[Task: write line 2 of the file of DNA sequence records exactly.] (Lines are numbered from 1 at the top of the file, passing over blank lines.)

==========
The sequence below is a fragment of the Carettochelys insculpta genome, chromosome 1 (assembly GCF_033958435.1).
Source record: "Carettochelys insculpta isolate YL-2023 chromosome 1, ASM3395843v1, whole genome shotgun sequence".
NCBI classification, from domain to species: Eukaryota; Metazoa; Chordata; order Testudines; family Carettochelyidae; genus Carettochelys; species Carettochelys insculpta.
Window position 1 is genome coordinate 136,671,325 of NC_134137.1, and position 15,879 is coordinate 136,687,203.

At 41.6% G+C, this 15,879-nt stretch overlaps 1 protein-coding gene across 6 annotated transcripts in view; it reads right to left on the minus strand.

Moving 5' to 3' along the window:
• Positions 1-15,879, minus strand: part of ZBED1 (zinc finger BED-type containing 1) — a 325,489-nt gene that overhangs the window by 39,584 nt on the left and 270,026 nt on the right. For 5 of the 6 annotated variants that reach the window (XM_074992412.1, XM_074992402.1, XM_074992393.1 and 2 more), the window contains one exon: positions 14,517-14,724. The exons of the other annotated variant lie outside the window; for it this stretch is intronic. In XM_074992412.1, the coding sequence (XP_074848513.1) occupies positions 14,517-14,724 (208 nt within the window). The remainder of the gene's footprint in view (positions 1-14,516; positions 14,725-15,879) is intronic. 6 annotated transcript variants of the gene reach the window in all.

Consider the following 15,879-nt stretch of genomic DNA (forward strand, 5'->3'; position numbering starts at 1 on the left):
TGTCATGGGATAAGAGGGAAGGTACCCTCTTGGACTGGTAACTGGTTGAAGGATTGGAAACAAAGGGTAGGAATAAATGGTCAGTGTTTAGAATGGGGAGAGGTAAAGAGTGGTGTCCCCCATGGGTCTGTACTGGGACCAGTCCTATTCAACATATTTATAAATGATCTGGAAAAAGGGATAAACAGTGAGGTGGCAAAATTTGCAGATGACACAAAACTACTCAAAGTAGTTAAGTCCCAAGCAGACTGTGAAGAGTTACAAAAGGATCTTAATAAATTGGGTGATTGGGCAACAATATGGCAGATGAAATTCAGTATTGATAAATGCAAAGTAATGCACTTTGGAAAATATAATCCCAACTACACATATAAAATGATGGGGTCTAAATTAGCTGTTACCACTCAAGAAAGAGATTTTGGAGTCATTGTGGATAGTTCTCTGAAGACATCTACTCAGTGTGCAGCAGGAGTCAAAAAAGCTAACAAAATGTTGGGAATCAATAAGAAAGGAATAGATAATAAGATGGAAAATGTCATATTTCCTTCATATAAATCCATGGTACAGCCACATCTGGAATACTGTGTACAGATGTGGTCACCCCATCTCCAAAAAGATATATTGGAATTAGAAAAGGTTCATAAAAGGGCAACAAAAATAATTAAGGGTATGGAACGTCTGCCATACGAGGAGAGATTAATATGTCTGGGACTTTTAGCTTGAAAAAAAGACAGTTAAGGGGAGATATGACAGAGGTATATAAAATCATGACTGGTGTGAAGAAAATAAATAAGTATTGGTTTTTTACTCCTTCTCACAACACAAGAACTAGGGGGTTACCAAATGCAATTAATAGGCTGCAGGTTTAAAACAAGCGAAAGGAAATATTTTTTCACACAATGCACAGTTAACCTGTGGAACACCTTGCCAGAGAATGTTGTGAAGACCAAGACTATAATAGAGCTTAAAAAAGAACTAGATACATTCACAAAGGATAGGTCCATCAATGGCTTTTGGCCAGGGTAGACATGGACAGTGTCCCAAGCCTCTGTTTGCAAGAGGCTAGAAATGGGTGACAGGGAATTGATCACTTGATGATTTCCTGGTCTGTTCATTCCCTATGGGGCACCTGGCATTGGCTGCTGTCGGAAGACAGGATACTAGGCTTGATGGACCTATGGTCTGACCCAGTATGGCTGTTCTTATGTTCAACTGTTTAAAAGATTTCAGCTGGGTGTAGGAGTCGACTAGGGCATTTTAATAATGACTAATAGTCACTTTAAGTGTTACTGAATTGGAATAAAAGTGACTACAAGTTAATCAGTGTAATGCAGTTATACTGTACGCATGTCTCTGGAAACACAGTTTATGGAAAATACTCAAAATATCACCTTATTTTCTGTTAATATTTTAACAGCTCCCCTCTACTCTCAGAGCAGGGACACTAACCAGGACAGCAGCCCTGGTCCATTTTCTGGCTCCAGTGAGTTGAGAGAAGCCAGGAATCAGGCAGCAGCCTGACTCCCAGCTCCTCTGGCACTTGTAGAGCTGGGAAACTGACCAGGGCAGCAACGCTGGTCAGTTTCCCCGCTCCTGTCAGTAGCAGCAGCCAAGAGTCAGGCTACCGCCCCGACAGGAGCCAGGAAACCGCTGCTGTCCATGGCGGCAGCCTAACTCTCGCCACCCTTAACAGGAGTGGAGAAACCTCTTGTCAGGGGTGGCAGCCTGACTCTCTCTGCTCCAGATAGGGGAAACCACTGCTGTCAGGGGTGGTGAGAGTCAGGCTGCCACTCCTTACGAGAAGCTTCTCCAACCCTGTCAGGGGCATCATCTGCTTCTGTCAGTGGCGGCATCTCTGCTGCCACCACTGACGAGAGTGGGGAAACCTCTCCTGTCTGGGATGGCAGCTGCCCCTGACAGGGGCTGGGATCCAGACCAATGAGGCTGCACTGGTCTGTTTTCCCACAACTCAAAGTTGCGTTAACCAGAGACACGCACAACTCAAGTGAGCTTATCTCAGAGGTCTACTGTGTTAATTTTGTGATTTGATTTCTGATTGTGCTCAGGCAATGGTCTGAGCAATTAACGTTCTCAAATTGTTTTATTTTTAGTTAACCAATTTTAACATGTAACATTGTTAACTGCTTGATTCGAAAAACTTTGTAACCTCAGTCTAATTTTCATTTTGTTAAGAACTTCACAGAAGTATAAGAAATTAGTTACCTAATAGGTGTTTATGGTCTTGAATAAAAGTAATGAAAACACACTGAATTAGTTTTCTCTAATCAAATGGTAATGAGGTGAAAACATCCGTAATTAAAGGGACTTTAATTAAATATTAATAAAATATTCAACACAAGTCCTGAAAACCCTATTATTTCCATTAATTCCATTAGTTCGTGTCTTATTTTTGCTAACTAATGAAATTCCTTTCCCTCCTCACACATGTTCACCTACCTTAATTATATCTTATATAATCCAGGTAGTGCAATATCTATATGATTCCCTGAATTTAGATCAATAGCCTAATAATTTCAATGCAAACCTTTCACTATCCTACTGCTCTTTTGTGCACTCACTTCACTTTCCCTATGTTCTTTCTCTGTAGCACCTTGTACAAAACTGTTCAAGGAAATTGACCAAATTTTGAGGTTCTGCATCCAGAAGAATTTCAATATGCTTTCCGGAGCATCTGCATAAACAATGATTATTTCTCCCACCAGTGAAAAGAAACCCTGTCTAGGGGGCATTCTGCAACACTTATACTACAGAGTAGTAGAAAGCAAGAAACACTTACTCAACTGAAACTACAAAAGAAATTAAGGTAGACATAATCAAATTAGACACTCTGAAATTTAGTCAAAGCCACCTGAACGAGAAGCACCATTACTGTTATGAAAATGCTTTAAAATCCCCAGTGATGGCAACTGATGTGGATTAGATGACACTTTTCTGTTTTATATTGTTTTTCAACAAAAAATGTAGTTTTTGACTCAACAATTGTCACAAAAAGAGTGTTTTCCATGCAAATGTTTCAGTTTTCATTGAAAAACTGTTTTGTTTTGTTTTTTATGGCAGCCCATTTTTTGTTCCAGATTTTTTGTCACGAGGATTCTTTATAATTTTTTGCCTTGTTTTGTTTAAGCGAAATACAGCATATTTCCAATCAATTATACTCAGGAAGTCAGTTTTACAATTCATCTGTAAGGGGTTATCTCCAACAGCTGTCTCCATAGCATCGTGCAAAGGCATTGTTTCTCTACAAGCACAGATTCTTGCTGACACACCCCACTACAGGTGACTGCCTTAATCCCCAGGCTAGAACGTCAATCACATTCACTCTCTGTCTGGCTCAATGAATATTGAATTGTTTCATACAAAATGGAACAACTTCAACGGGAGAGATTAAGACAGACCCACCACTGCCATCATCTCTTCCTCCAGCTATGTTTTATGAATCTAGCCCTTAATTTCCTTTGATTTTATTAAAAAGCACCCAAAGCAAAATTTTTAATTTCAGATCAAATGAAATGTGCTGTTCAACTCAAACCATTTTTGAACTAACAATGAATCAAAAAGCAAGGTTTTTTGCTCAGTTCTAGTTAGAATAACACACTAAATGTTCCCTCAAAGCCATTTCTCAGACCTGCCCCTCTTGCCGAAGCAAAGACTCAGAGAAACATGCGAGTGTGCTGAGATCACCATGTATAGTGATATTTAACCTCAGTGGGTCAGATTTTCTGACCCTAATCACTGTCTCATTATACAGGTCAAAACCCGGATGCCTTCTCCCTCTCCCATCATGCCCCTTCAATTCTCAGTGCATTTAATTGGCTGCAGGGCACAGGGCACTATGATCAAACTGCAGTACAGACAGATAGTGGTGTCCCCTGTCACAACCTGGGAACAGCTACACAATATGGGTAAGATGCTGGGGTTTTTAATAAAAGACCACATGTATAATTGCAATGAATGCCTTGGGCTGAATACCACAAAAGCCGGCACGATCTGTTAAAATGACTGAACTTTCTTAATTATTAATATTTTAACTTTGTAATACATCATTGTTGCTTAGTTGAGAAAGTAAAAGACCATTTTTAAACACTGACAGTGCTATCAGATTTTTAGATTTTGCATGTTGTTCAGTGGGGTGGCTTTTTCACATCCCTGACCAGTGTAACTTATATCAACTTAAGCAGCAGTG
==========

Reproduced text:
Source record: "Carettochelys insculpta isolate YL-2023 chromosome 1, ASM3395843v1, whole genome shotgun sequence".